A spat between British and Pakistani officials has followed the arrest of 11 Pakistani nationals in northern England on Wednesday.
Pakistani intelligence officials and a senior Pakistani government official claimed that there was no evidence against the Pakistanis arrested in Britain.
The government official told The Daily Telegraph that the suspects were likely to be deported from Britain. “They have no evidence whatsoever. They will release them and then repatriate them under anti-terror laws,” said the government official.
Rahimullah Yusufzai, a veteran journalist of Pakistan’s North West Frontier Province (NWFP) traced the families of three of the men arrested.
Mr Yusufzai named the three families. He quoted the father of one of the men, who lives in Peshawar, the provincial capital, as saying: “My son has a beard and prays five times a day. Ours is a religious-minded family but this doesn’t mean that my son is part of a terrorist cell.”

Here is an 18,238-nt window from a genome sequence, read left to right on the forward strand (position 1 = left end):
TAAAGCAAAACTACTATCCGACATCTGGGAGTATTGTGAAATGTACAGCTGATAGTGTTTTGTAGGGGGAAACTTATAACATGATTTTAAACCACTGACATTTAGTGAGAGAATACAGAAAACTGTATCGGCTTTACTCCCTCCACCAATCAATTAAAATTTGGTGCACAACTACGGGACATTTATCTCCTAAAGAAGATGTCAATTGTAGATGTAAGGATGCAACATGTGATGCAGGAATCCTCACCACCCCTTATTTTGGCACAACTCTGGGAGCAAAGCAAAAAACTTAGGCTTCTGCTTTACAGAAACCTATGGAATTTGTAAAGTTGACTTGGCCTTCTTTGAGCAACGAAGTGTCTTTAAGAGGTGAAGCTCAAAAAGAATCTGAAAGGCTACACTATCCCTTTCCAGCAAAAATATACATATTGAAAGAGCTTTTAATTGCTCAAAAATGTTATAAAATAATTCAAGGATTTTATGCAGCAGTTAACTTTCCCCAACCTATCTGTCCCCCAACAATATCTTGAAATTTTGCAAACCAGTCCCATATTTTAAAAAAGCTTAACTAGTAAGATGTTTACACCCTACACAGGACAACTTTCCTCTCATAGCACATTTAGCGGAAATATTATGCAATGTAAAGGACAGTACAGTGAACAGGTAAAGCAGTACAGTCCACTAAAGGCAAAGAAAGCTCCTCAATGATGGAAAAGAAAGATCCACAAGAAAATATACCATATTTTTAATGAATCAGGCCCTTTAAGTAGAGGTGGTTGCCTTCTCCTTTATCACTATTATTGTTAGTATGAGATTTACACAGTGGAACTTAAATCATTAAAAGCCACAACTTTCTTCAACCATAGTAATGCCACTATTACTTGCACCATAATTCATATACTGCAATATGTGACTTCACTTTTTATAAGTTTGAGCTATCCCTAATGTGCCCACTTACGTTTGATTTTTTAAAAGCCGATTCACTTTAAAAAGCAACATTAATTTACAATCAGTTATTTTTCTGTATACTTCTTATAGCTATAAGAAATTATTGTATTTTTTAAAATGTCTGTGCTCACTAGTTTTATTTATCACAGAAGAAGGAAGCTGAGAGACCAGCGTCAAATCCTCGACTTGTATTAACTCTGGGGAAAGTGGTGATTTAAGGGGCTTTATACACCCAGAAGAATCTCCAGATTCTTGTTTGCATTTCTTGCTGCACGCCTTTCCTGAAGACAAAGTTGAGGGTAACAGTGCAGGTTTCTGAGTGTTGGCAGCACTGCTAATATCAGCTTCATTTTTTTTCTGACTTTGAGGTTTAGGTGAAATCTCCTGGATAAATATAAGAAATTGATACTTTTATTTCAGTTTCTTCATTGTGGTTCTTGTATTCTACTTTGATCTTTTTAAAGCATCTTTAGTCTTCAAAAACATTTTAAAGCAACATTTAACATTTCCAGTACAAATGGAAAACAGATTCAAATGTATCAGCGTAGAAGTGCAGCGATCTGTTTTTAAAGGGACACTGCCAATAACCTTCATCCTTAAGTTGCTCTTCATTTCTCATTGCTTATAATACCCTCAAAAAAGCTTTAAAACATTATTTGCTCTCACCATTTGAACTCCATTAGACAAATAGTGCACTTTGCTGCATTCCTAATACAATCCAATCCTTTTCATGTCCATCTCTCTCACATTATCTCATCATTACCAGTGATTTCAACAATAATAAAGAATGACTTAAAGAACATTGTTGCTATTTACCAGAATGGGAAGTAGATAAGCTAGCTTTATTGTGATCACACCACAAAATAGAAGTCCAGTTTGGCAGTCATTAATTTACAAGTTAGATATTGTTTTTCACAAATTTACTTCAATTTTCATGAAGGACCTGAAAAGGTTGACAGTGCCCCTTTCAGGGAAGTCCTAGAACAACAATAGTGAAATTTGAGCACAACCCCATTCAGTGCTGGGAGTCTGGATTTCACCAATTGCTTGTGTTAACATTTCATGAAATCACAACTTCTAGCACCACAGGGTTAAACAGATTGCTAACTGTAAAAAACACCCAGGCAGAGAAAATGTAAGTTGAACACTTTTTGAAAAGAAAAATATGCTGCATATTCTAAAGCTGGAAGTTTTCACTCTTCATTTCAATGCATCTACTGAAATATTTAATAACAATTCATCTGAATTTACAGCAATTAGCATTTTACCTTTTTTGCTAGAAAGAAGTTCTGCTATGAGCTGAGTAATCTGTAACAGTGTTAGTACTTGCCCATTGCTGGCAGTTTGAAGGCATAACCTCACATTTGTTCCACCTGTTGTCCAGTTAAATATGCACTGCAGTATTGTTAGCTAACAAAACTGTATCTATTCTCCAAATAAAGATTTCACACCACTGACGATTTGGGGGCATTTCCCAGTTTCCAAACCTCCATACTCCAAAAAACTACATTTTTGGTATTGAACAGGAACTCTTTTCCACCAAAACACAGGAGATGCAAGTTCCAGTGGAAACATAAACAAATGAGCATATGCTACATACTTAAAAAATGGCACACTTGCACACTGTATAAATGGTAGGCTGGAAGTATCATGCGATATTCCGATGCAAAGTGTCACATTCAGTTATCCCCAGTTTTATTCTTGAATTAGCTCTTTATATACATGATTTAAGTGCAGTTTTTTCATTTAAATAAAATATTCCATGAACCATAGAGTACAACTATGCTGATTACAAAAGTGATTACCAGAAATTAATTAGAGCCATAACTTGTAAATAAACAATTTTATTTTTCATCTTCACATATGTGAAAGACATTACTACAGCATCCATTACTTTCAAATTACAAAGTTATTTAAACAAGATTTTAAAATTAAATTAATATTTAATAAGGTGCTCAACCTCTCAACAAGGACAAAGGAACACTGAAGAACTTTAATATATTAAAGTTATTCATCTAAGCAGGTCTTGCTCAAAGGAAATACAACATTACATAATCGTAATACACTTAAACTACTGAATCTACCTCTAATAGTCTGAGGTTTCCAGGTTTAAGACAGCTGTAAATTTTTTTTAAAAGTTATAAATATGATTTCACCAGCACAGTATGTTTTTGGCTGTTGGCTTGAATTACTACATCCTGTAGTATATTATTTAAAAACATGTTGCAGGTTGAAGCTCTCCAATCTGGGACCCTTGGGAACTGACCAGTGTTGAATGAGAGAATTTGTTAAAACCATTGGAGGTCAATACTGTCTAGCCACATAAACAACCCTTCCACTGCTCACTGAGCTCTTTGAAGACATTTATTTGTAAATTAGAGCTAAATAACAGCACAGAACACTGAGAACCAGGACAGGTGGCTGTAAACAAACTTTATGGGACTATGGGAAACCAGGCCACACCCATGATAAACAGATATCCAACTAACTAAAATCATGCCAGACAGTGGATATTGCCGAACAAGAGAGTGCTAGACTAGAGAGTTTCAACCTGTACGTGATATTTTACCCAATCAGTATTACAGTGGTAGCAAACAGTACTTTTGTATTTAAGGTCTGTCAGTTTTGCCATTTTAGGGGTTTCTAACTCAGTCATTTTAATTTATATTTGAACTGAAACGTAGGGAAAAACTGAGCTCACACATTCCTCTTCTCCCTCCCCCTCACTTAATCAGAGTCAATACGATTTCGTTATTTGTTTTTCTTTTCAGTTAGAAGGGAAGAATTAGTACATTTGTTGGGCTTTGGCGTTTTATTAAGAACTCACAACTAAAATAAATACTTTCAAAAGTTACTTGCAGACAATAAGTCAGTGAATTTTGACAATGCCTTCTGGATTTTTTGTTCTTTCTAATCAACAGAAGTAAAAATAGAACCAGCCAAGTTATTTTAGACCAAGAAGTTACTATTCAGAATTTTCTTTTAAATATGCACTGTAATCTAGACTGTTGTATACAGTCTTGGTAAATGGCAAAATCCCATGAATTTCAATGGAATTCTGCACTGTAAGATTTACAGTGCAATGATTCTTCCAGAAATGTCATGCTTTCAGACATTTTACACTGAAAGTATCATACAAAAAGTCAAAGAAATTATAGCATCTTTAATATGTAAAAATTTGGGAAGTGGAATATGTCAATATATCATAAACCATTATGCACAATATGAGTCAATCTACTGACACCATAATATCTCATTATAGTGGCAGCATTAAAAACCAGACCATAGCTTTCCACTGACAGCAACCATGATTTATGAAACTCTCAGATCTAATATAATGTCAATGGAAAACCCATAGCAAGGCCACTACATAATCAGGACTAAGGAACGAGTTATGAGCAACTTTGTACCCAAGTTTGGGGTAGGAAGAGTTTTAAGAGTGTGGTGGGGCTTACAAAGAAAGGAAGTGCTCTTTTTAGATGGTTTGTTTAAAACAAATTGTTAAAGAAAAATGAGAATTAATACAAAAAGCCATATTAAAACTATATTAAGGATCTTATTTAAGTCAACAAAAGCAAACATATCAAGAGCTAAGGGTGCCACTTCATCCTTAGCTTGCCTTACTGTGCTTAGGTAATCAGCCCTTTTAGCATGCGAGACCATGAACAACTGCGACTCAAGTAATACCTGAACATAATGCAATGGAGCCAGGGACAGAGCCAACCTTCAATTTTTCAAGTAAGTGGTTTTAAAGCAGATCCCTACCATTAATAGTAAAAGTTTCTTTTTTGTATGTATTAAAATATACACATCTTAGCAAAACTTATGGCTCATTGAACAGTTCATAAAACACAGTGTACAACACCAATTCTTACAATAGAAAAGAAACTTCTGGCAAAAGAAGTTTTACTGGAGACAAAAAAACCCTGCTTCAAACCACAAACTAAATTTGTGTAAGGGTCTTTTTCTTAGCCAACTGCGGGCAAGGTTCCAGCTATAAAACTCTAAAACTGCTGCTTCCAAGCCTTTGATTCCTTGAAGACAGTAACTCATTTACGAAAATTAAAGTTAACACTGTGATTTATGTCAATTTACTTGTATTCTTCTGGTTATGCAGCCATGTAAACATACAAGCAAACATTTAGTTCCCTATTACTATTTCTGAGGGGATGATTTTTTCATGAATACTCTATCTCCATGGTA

In Dera Ismail Khan, also in the NWFP, the father of another student arrested told local reporters that his son was innocent. “I was paying for my son’s education in England for the last two years. He was to complete his studies in six months but his arrest could destroy his career,” he said.
The father of a third student arrested in the UK, speaking from Tank, a southern district of NWFP, said that his 26-year old son had left for UK in the first week of October 2008 to study for a masters’ degree in computer sciences at the Liverpool University. “None of my family members have any link with terrorists.”
See also “Terror suspect’s father says Islamophobia to blame for son’s arrest” in the Guardian, 13 April 2009